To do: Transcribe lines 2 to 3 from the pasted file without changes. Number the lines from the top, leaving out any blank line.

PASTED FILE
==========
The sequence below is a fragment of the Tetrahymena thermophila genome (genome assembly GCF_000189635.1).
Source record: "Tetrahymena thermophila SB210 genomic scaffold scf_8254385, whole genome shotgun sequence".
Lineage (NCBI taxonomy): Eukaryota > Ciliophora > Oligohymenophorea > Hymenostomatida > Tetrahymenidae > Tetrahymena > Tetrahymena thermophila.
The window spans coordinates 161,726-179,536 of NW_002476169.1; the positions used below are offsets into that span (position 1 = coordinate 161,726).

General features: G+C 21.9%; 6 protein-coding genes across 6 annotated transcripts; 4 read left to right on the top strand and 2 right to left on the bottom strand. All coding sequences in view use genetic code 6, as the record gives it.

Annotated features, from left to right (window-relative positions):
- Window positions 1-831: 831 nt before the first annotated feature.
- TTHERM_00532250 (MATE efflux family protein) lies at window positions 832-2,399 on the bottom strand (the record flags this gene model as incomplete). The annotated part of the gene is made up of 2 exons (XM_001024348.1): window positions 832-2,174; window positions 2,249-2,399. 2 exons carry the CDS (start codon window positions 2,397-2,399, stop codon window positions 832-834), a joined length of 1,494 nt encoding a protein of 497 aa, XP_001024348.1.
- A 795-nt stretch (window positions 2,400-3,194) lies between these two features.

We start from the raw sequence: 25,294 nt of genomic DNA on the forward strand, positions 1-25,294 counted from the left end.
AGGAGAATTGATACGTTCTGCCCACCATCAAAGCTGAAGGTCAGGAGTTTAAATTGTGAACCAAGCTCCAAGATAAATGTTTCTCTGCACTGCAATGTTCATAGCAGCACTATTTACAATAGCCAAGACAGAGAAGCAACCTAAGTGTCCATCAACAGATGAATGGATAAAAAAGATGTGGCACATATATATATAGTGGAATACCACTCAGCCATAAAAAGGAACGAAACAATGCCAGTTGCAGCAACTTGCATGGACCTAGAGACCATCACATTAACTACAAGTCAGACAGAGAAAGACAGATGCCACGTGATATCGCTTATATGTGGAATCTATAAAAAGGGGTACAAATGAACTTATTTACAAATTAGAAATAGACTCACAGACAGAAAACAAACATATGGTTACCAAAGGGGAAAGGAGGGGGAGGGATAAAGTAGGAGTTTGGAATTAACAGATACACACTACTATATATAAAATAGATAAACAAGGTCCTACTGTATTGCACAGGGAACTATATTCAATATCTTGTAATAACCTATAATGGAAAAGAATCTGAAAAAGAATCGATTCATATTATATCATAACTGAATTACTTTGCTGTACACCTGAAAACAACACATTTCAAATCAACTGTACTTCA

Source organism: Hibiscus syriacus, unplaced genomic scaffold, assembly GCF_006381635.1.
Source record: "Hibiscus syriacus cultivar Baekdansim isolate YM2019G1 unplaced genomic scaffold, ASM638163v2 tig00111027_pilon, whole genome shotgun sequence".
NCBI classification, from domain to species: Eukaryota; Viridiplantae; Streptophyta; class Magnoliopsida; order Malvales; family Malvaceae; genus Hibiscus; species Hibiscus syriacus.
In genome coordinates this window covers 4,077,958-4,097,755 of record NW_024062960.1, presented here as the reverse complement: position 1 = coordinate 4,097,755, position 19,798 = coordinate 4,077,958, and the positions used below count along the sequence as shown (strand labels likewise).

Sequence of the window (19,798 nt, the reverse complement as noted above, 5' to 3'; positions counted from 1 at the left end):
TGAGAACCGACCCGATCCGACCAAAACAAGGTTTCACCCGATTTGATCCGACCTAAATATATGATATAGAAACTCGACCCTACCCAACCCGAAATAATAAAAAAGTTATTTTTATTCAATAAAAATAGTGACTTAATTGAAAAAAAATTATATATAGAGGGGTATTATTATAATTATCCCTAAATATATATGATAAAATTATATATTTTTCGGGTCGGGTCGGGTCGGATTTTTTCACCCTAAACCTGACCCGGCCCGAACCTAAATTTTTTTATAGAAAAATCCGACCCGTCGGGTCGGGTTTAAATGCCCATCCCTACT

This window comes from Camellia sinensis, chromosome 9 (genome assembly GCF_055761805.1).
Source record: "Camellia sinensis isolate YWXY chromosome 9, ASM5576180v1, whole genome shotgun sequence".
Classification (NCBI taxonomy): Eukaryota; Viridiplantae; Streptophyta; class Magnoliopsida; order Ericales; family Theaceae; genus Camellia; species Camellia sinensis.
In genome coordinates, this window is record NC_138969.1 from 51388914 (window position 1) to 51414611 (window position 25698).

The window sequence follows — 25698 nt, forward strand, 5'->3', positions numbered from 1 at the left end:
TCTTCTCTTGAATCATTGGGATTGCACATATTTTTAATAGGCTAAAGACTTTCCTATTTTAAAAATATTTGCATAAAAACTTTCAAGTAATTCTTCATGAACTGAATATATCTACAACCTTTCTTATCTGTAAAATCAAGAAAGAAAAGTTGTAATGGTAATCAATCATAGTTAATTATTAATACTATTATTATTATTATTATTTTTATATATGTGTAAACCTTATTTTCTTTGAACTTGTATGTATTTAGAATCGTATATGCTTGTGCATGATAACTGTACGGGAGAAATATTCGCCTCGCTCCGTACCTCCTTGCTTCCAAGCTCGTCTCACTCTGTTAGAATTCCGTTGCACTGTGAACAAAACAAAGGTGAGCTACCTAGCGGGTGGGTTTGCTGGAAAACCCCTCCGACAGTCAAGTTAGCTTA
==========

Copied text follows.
Source record: "Tetrahymena thermophila SB210 genomic scaffold scf_8254385, whole genome shotgun sequence".
Lineage (NCBI taxonomy): Eukaryota > Ciliophora > Oligohymenophorea > Hymenostomatida > Tetrahymenidae > Tetrahymena > Tetrahymena thermophila.